The other reason it is such a clean country is because of a monthly communal ritual called Umuganda, a Kinyarwanda word that translates to “coming together in common purpose to achieve an outcome.” You can read more about our experience of it here.


Between December and February or June to September. These periods are when temperatures are more moderate and there is less rain. As an equatorial country with a rich primate habitat, rain can be expected daily, but that’s one of the reasons this country is so green and verdant!


Rwanda has a temperate tropical highland climate due to its high elevation.  Most of the country is located on a plateau, around 5,000 feet (1,500 meters) above sea level, so for most of the year, and despite being just south of the Equator, Rwanda enjoys pleasantly warm day temperatures and cool nights all year round! In November, for instance, daily high temperatures are around 25°C (78°F), rarely falling below 25°C (73°F) or exceeding 28°C (83°F). 


The most common forms of local transportation are moto-taxis and buses, though most tourists get around the country on small or private tours that often use minivans and sedans. On Joyful Vegan Trips, we work with Amahoro Tours, our partners on the ground, to transport us around in landrovers since we go to national parks (to visit the mountain gorillas and the chimpanzees), and the terrain requires more rugged vehicles. We have become friends with some of the drivers, and we look forward to seeing them whenever we visit.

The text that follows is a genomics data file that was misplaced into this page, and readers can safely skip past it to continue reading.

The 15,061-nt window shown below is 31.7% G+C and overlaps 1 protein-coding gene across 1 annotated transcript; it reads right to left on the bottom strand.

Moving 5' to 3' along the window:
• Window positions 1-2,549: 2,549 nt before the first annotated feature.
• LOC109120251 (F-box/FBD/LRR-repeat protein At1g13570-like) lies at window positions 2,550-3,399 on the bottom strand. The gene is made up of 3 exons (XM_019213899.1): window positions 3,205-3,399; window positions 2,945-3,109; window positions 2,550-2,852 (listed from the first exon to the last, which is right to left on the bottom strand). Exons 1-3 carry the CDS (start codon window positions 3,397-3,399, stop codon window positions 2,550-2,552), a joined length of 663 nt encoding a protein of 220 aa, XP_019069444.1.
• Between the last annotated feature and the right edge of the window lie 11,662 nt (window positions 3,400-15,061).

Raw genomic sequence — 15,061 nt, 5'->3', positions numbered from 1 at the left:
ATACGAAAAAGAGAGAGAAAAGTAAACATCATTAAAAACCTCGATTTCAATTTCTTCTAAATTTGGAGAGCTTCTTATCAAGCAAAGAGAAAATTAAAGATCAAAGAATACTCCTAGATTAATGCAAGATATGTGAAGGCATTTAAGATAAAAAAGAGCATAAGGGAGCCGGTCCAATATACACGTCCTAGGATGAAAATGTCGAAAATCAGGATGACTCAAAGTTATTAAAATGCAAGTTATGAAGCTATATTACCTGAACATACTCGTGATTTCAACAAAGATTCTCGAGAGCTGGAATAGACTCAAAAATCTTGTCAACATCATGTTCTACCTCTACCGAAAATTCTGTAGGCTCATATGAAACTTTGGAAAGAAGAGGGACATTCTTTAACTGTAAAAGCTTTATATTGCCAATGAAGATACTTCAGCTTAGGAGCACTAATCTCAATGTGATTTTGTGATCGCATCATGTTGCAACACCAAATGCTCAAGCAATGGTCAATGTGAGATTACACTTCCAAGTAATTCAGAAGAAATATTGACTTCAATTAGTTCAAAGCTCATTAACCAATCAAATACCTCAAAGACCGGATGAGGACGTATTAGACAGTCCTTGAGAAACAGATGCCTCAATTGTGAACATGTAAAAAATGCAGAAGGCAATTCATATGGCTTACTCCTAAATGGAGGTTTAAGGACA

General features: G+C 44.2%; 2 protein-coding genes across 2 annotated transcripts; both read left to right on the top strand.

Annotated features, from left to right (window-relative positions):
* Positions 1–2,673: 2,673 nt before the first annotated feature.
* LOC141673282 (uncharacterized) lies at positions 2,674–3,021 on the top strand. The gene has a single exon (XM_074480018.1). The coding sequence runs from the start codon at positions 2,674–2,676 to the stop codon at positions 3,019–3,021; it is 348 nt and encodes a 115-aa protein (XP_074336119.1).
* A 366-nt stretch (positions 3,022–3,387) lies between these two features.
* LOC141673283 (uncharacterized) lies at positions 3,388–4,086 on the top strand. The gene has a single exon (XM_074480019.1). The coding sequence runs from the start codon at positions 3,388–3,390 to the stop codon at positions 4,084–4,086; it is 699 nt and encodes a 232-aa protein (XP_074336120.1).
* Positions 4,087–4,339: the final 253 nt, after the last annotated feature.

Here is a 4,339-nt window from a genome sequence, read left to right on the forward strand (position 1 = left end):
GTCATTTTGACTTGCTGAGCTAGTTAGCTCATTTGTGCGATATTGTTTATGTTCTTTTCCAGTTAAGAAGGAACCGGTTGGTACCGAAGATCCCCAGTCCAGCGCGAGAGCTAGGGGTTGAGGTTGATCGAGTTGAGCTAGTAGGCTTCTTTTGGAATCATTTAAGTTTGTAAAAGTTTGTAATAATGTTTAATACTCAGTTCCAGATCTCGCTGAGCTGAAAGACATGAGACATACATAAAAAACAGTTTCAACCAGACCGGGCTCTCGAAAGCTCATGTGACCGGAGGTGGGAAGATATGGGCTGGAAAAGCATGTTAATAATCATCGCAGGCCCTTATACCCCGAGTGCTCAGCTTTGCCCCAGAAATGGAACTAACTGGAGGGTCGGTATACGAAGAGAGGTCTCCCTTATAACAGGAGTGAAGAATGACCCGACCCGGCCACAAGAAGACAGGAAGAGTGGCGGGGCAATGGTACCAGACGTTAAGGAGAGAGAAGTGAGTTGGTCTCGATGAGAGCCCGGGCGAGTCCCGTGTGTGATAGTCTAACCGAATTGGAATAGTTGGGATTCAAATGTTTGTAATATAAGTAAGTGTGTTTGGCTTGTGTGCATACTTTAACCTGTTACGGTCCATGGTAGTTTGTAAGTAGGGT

WATER: Tap water is NON-DRINKABLE in Rwanda. For this reason, bottled water is recommended. On our Joyful Vegan Trips, to cut down on plastic water bottle usage, we have large several-gallon water containers in all our vehicles so our travelers can fill up their reusable bottles. 

ELECTRICITY: In Rwanda, the power plugs and sockets are of type C and J. The standard voltage is 230 V and the standard frequency is 50 Hz. 

WIFI: Internet reliability is generally good in Rwanda. All hotels have WIFI. On our trips, we provide WIFI on board all our vehicles, though connectivity and speeds vary while we’re driving through the countryside.


The country has four official languages: Kinyarwanda, English, French, and Swahili. You will do just fine speaking English here, but as a visitor to any country, it’s nice to learn a few courtesy words and phrases. 


Rwanda currently requests Covid tests before entering any national park, of which we will visit 2 (Nyungwe National Forest and Volcanoes National Park), and prior to departure from the country.